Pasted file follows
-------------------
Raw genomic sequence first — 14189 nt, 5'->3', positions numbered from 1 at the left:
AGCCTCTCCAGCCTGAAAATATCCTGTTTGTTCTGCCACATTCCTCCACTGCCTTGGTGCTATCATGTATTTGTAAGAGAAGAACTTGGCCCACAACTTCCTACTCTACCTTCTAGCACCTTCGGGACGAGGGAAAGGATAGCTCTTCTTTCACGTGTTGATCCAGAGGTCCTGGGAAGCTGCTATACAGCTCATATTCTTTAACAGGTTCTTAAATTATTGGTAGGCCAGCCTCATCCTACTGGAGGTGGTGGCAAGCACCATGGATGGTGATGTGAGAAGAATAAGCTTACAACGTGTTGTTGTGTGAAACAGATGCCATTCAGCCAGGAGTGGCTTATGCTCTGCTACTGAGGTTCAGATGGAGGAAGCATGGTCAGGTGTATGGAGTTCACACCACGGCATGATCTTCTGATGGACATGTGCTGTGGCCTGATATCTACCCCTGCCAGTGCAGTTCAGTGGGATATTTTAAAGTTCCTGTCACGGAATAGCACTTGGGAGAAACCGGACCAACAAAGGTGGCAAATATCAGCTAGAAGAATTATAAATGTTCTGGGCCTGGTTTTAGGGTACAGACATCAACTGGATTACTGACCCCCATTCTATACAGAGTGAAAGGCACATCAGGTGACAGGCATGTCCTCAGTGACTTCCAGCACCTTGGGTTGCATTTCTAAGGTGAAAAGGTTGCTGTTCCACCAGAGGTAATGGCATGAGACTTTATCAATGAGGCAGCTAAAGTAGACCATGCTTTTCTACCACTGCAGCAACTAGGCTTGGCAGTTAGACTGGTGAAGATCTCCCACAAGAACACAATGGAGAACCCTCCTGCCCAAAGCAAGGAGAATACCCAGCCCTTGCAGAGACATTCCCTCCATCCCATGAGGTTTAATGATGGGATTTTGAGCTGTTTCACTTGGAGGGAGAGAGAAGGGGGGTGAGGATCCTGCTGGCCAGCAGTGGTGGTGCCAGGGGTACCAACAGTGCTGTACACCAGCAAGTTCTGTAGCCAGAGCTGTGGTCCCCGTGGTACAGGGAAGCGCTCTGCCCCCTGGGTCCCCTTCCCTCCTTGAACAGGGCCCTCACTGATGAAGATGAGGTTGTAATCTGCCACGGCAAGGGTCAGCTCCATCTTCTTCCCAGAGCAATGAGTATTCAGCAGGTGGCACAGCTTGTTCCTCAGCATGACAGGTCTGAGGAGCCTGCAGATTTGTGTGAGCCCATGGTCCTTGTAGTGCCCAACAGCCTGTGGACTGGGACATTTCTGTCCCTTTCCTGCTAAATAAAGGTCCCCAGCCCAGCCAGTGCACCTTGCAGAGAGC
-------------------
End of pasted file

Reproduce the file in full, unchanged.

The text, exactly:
Raw genomic sequence first — 14189 nt, 5'->3', positions numbered from 1 at the left:
AGCCTCTCCAGCCTGAAAATATCCTGTTTGTTCTGCCACATTCCTCCACTGCCTTGGTGCTATCATGTATTTGTAAGAGAAGAACTTGGCCCACAACTTCCTACTCTACCTTCTAGCACCTTCGGGACGAGGGAAAGGATAGCTCTTCTTTCACGTGTTGATCCAGAGGTCCTGGGAAGCTGCTATACAGCTCATATTCTTTAACAGGTTCTTAAATTATTGGTAGGCCAGCCTCATCCTACTGGAGGTGGTGGCAAGCACCATGGATGGTGATGTGAGAAGAATAAGCTTACAACGTGTTGTTGTGTGAAACAGATGCCATTCAGCCAGGAGTGGCTTATGCTCTGCTACTGAGGTTCAGATGGAGGAAGCATGGTCAGGTGTATGGAGTTCACACCACGGCATGATCTTCTGATGGACATGTGCTGTGGCCTGATATCTACCCCTGCCAGTGCAGTTCAGTGGGATATTTTAAAGTTCCTGTCACGGAATAGCACTTGGGAGAAACCGGACCAACAAAGGTGGCAAATATCAGCTAGAAGAATTATAAATGTTCTGGGCCTGGTTTTAGGGTACAGACATCAACTGGATTACTGACCCCCATTCTATACAGAGTGAAAGGCACATCAGGTGACAGGCATGTCCTCAGTGACTTCCAGCACCTTGGGTTGCATTTCTAAGGTGAAAAGGTTGCTGTTCCACCAGAGGTAATGGCATGAGACTTTATCAATGAGGCAGCTAAAGTAGACCATGCTTTTCTACCACTGCAGCAACTAGGCTTGGCAGTTAGACTGGTGAAGATCTCCCACAAGAACACAATGGAGAACCCTCCTGCCCAAAGCAAGGAGAATACCCAGCCCTTGCAGAGACATTCCCTCCATCCCATGAGGTTTAATGATGGGATTTTGAGCTGTTTCACTTGGAGGGAGAGAGAAGGGGGGTGAGGATCCTGCTGGCCAGCAGTGGTGGTGCCAGGGGTACCAACAGTGCTGTACACCAGCAAGTTCTGTAGCCAGAGCTGTGGTCCCCGTGGTACAGGGAAGCGCTCTGCCCCCTGGGTCCCCTTCCCTCCTTGAACAGGGCCCTCACTGATGAAGATGAGGTTGTAATCTGCCACGGCAAGGGTCAGCTCCATCTTCTTCCCAGAGCAATGAGTATTCAGCAGGTGGCACAGCTTGTTCCTCAGCATGACAGGTCTGAGGAGCCTGCAGATTTGTGTGAGCCCATGGTCCTTGTAGTGCCCAACAGCCTGTGGACTGGGACATTTCTGTCCCTTTCCTGCTAAATAAAGGTCCCCAGCCCAGCCAGTGCACCTTGCAGAGAGC